In Strout's previous best seller, My Name Is Lucy Barton, the main character eventually escapes her life of fear and poverty by leaving town. This title follows some of the people who continue to live in the town Lucy fled, which has more than its share of poverty, domestic unhappiness, violence, and abuse. Those who were left behind continue on in their daily struggles, some faring better than others. Each chapter provides a brief look at one or two of those individuals, building a web of relationships and connections among the community and, tangentially, Lucy. The school janitor, the high school guidance counselor, Lucy's brother and sister, and several others provide insights into the different interpretations of events, showing the range of human response that is possible in the face of challenges. VERDICT With her latest work, Pulitzer Prize winner Strout (for Olive Kitteridge) crafts a deep and complex inside view of the hearts and minds of individuals who make up a community. [See Prepub Alert, 11/21/16.]-Joanna -Burkhardt, Univ. of Rhode Island Libs., Providence © Copyright 2017. Library Journals LLC, a wholly owned subsidiary of Media Source, Inc. No redistribution permitted.
Publishers Weekly Review
In her latest work, Strout achieves new levels of masterful storytelling. Damaged lives can be redeemed but, as she eloquently demonstrates in this powerful, sometimes shocking, often emotionally wrenching novel, the emotional scars can last forever. If some readers felt that Strout's previous novel, My Name Is Lucy Barton, was too subtle and oblique about Lucy's hellish childhood, here Strout reveals specific details of the horrible circumstances in which Lucy and her siblings were raised, as recollected by some of the inhabitants of Amgash, Ill., and the surrounding communities. Using the novel-in-stories format of Olive Kitteridge, Strout again proves Tolstoy's observation that each family is unhappy in its own way. Except for one episode in which Lucy herself comes back for a tortured sibling reunion, she is the absent but omnipresent thread that weaves among the dozen or so characters who are have suffered secret misery and are longing for love and understanding. Some are lucky: one of the five Mumford sisters reunites with her runaway mother in Italy; another, an angry young girl, is suddenly able to see the way to a brighter future. Others, including a Vietnam veteran with PTSD and a rich woman who is complicit in her husband's depraved behavior survive despite the baggage of tortured memories. "They had grown up on shame; it was the nutrient of their soil," one character acknowledges. Strout's prose is pared down, yet rich with implication. It is left for the character in the final episode, Lucy's cousin Abel, who despite a similarly deprived childhood is now a happy and successful business executive, husband, father, and grandfather, to observe, in what may be his final moments, that "Anything was possible for anyone." (Apr.) © Copyright PWxyz, LLC. All rights reserved.
Booklist Review
*Starred Review* In this collection of short stories centered in and near the fictional town of Amgash, Illinois, last visited in My Name Is Lucy Barton (2016), Strout once again shows her talent for adroitly uncovering what makes ordinary people tick. Here, for the most part, it's sex. Nearly every story has sex at its core not erotic or salacious sex, but the sex that beats in our hearts, the mundane stuff that brought every last one of us into being. It's almost misleading to classify these as short stories; while they read fine as stand-alones, they work best as chapters that make up a novel of Amgash. Each story feeds off a previous one, whether via shared characters or mention of a prior incident. For example, Lucy's former classmate Patty not only gets her own story, she's also featured prominently in several stories and is mentioned in passing in others. Most of the stories feature Lucy herself on the periphery, at least whether it's a character reading Lucy's latest book or seeing her on a TV spot or stopping on a memory of the dirt-poor Barton clan. Clearly, this is a must-read for fans of Lucy Barton, but it's also an excellent introduction to Strout's marvelously smart character studies.--Vnuk, Rebecca Copyright 2017 Booklist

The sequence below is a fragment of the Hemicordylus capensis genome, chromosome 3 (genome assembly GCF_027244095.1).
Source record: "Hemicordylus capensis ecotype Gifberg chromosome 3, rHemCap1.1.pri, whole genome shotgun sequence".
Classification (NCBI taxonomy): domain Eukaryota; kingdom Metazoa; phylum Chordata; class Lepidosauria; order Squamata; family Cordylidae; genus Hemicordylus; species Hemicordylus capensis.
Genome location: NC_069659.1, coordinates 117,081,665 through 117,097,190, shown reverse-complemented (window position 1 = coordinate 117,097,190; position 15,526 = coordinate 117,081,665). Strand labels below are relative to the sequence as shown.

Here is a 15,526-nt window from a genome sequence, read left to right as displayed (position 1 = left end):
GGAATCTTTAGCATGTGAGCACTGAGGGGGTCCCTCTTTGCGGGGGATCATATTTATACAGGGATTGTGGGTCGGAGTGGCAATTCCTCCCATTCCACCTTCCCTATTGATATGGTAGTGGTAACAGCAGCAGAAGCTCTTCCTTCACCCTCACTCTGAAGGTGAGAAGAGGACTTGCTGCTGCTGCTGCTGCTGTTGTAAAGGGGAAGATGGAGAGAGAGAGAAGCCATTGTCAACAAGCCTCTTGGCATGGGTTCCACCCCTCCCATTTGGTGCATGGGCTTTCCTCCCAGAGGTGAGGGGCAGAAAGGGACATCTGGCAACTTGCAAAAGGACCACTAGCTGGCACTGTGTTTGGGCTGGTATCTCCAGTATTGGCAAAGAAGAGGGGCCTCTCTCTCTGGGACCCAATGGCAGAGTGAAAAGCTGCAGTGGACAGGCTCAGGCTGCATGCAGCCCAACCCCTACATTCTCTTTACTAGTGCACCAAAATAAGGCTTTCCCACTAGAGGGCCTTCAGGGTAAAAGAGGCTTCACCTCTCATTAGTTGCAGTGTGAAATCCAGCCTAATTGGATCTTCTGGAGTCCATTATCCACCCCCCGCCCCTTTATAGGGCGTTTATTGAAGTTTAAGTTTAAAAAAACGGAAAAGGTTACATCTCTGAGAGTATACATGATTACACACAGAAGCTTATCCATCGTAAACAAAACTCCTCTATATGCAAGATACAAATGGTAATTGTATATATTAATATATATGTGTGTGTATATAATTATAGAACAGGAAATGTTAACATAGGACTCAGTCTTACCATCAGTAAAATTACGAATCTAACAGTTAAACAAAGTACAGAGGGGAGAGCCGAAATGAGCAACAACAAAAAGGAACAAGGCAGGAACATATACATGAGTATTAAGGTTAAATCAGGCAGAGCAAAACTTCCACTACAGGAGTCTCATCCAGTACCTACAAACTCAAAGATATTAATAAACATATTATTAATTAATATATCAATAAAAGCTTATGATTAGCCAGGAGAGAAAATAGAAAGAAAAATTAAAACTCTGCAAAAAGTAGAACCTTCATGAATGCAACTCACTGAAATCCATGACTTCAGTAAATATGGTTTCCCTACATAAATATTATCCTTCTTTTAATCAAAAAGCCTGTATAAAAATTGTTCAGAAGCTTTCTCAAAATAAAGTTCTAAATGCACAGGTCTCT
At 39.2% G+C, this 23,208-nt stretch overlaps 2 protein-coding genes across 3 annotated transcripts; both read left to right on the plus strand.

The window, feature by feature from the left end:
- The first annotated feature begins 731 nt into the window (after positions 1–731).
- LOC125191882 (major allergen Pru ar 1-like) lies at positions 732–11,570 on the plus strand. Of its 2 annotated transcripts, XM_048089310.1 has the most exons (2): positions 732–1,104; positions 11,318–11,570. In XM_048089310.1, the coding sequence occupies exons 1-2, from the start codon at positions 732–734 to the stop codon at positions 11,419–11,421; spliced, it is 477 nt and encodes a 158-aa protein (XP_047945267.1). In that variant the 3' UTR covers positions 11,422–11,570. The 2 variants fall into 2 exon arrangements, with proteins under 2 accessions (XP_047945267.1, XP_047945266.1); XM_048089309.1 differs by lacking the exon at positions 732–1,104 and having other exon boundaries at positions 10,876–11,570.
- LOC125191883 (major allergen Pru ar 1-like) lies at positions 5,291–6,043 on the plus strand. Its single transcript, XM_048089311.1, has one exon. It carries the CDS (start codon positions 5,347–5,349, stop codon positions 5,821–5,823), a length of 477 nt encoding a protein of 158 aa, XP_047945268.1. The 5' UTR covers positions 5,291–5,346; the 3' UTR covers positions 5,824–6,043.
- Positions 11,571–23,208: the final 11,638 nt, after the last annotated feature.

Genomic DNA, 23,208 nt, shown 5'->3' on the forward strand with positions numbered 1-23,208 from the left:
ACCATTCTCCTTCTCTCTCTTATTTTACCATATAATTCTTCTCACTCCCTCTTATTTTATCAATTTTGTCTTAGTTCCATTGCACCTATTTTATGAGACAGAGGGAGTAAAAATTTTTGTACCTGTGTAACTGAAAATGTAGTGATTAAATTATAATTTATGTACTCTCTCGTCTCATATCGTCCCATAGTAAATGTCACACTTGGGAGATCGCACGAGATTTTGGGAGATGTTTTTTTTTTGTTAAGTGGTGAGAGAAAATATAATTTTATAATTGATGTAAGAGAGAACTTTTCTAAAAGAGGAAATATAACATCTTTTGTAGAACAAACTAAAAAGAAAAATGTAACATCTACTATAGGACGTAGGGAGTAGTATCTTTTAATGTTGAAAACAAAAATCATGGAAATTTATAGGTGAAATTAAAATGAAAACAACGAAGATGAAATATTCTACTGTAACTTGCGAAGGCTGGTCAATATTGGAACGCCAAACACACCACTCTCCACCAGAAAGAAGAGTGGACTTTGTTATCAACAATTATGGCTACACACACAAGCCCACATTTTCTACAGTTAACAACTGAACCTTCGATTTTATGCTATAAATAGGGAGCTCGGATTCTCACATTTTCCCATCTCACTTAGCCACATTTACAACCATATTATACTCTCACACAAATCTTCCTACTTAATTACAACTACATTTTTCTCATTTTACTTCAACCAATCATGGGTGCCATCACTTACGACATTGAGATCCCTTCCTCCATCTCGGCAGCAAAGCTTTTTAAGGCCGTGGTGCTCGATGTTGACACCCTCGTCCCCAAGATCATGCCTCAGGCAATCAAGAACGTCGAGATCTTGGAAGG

Kirkus Review
A radiant collection of stories linked to Strout's previous novel, My Name Is Lucy Barton (2016, etc.), but moving beyond its first-person narration to limn small-town life from multiple perspectives.Lucy is long gone from Amgash, Illinois, but her absence looms large; now that she's a well-known author, the fact that her desperately poor family was despised and outcast has become an uncomfortable memory for the locals, including her damaged brother, Pete, and resentful sister, Vicky. Strout stakes out the collection's moral terrain in its first story, "The Sign." Tommy Guptill, who was kind to Lucy when she was a girl, still drops by the ramshackle Barton house to check on Pete even though it's quite likely that Pete's father was responsible for the fire that destroyed Tommy's dairy farm and reduced him to taking a job as a school janitor. Tommy is an extraordinarily good man who took the calamitous fire as a spiritual lesson in what was truly important and has lived by it ever since. Patty Nicely, protagonist of "Windmills," is another genuinely decent person who returns kindness for cruelty from Vicky's angry daughter, Lila, who, in addition to viciously insulting Patty, states the jaundiced town wisdom about Lucy: "She thinks she's better than any of us." That isn't so, we see in the story in which Lucy finally visits home ("Sister"), but there are plenty of mean-spirited people in Amgash who like to think so; it excuses their own various forms of uncaring. Class prejudice remains one of Strout's enduring themes, along with the complex, fraught bonds of family across the generations, and she investigates both with tender yet tough-minded compassion for even the most repulsive characters (Patty's nasty sister, Linda, and her predatory husband, Jay, in the collection's creepiest story, "Cracked"). The epic scope within seemingly modest confines recalls Strout's Pulitzer Prize winner, Olive Kitteridge (2008), and her ability to discern vulnerabilities buried beneath bad behavior is as acute as ever. Another powerful examination of painfully human ambiguities and ambivalencesthis gifted writer just keeps getting better. Copyright Kirkus Reviews, used with permission.